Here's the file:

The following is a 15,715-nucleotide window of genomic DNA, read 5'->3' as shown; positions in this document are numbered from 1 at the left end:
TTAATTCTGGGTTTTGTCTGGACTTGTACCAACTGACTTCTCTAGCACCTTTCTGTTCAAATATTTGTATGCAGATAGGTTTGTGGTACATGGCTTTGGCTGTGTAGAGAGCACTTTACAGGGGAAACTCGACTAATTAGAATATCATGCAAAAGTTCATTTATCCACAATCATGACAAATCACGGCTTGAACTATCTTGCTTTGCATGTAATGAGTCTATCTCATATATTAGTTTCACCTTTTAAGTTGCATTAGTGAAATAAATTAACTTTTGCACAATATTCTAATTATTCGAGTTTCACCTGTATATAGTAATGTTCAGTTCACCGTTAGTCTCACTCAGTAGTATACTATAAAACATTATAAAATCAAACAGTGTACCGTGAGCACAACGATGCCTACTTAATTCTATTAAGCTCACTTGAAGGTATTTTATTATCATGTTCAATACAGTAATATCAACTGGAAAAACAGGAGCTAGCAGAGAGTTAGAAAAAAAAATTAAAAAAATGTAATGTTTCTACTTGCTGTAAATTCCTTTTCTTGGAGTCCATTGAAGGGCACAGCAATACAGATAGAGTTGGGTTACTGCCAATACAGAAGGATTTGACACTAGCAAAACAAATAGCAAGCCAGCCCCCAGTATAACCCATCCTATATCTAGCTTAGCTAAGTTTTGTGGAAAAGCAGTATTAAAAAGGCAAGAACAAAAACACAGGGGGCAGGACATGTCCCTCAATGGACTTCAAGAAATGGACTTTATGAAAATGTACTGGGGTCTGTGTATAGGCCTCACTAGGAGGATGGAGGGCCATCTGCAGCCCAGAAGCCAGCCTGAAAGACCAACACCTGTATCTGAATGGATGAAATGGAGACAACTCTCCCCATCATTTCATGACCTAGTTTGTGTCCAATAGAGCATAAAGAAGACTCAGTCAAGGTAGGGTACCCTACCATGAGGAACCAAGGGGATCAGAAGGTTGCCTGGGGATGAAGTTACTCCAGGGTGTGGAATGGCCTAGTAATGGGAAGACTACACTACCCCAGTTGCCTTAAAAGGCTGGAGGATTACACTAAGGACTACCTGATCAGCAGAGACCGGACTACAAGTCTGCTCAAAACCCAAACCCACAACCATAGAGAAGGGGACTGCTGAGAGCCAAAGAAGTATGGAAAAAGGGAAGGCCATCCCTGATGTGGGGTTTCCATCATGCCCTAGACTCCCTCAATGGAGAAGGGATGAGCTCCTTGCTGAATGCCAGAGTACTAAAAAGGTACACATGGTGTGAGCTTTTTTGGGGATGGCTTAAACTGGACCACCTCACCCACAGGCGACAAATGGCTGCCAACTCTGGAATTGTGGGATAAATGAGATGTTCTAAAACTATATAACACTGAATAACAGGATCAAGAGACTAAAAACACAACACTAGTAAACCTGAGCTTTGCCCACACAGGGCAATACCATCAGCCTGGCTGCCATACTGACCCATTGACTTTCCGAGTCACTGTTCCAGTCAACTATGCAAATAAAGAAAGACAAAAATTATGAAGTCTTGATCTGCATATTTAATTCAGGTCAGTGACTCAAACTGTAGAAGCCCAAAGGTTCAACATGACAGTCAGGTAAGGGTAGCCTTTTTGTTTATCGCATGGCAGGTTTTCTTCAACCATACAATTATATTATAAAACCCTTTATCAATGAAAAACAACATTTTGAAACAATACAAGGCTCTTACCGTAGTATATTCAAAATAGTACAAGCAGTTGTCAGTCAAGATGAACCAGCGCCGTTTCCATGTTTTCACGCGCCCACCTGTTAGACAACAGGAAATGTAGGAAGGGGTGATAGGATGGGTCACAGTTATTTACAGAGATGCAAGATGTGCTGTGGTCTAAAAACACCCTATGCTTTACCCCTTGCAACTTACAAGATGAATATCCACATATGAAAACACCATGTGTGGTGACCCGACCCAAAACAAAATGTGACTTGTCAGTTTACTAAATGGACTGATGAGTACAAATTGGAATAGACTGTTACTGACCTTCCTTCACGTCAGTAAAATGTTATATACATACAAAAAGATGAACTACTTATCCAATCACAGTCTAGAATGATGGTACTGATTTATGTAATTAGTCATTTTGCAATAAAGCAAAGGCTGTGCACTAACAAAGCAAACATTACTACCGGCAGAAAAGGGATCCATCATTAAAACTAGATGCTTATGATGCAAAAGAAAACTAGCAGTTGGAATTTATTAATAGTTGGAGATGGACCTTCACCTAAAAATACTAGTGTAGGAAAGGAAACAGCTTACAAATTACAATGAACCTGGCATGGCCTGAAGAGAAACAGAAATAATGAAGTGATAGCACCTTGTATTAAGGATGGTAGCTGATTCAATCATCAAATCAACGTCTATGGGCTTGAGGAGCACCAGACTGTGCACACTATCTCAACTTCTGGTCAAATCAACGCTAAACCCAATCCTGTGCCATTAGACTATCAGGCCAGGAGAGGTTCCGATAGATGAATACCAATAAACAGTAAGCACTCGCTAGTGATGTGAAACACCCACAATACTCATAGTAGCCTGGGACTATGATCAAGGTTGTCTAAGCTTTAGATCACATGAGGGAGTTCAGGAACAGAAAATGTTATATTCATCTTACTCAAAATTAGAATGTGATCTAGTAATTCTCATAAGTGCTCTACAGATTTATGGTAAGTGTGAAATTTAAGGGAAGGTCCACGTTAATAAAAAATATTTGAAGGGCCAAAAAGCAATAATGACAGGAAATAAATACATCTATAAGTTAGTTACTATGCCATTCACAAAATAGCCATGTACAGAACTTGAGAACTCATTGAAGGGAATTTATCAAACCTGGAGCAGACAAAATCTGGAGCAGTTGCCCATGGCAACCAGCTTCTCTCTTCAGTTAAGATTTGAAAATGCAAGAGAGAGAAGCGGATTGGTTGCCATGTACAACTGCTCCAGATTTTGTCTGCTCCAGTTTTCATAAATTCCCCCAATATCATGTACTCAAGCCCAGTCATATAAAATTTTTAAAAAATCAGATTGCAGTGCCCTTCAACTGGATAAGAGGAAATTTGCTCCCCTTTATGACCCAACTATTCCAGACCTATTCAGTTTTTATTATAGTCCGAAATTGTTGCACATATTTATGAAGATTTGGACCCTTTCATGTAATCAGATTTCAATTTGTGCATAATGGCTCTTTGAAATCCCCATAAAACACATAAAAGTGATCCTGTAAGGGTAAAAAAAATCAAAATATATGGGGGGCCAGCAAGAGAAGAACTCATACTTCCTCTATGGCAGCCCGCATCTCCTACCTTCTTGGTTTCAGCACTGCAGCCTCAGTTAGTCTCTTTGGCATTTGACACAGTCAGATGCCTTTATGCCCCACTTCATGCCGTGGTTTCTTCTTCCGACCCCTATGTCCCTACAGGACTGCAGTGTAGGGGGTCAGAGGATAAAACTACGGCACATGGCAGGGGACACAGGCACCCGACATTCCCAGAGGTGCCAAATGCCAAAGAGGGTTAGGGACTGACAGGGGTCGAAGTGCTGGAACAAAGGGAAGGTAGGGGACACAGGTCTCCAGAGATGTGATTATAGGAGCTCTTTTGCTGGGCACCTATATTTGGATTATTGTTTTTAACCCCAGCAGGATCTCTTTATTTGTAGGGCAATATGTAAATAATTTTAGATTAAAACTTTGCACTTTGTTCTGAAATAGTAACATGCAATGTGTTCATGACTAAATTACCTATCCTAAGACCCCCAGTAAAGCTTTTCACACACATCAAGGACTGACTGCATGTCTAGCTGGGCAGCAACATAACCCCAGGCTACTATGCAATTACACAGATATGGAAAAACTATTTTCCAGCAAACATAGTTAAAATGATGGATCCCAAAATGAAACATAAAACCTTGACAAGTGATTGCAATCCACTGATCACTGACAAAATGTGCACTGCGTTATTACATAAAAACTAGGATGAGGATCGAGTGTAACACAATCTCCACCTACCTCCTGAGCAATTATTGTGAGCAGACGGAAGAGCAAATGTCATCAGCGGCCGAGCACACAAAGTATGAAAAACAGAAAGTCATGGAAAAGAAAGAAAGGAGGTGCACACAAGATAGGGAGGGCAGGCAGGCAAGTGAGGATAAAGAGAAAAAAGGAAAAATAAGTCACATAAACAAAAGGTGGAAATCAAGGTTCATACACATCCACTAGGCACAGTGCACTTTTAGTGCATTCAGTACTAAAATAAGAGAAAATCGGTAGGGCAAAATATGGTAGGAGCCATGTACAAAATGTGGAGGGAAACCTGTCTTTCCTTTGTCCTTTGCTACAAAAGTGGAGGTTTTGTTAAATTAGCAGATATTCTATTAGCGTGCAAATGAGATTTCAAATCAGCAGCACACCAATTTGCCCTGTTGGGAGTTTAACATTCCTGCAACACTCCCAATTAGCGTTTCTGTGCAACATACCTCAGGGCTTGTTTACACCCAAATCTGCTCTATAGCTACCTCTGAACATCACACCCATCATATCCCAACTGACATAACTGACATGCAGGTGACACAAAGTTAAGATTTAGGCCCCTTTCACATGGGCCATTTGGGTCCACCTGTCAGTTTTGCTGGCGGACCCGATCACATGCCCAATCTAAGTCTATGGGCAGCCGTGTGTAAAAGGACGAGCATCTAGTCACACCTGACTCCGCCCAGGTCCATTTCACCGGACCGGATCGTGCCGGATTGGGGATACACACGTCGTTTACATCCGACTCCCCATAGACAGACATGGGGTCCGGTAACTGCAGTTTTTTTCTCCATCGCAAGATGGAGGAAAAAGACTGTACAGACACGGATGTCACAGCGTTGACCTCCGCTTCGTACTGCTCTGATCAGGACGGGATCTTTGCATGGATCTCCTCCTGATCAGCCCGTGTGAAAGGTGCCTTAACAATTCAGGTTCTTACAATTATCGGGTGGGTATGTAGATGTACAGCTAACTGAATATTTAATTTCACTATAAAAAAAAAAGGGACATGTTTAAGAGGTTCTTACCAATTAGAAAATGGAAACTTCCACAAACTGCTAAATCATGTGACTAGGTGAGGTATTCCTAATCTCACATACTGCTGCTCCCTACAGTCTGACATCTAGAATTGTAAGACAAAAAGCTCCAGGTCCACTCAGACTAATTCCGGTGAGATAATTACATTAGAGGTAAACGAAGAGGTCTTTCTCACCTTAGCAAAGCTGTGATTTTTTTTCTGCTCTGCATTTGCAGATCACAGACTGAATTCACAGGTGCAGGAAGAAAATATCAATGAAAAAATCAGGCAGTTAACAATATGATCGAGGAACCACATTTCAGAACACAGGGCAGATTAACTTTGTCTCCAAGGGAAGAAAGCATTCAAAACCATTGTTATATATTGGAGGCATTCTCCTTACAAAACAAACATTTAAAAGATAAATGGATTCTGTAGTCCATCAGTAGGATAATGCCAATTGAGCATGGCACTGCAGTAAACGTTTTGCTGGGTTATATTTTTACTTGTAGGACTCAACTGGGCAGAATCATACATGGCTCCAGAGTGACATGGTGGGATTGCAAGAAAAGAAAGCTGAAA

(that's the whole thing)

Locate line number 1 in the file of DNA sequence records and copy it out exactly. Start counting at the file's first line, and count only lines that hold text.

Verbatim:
The following is a 15,715-nucleotide window of genomic DNA, read 5'->3' as shown; positions in this document are numbered from 1 at the left end: